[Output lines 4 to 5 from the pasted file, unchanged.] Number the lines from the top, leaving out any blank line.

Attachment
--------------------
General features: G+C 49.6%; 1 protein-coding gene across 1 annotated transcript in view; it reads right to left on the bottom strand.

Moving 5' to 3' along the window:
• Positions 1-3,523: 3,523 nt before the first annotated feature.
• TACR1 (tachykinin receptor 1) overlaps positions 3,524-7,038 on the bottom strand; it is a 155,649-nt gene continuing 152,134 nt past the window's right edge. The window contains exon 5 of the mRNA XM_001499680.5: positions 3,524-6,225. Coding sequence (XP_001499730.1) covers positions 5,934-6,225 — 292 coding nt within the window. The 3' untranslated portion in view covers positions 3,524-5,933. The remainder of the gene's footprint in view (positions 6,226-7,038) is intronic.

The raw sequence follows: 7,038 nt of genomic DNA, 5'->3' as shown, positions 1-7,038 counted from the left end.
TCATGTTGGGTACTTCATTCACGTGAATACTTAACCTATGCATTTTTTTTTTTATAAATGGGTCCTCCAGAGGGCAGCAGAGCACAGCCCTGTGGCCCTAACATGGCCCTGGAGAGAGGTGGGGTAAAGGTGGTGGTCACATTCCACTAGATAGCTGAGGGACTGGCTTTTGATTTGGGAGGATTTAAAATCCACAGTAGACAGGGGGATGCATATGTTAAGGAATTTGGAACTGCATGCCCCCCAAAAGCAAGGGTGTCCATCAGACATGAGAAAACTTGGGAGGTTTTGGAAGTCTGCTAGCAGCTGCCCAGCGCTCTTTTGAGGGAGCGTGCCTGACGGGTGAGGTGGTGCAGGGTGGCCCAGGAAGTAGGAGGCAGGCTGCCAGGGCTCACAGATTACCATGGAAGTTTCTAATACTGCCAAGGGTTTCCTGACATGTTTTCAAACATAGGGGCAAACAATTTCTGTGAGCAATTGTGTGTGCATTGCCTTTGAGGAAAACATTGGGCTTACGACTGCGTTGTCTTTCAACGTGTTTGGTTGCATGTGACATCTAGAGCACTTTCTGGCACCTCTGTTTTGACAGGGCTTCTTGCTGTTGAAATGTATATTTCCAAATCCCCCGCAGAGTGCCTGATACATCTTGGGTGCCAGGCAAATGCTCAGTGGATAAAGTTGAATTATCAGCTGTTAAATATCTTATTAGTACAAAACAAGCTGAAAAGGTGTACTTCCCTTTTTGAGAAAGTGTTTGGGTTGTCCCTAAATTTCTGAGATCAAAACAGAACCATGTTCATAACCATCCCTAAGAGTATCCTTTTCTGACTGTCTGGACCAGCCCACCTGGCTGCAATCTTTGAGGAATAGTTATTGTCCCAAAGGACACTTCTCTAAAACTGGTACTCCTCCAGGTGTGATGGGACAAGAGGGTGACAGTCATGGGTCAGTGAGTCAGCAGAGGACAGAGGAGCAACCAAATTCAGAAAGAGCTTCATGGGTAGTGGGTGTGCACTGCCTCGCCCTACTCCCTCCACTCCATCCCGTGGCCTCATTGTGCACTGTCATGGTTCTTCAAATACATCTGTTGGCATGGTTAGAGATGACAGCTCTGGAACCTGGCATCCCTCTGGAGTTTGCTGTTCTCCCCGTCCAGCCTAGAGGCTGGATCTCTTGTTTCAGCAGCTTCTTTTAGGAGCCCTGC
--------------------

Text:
• TACR1 (tachykinin receptor 1) overlaps positions 3,524-7,038 on the bottom strand; it is a 155,649-nt gene continuing 152,134 nt past the window's right edge. The window contains exon 5 of the mRNA XM_001499680.5: positions 3,524-6,225. Coding sequence (XP_001499730.1) covers positions 5,934-6,225 — 292 coding nt within the window. The 3' untranslated portion in view covers positions 3,524-5,933. The remainder of the gene's footprint in view (positions 6,226-7,038) is intronic.

The raw sequence follows: 7,038 nt of genomic DNA, 5'->3' as shown, positions 1-7,038 counted from the left end.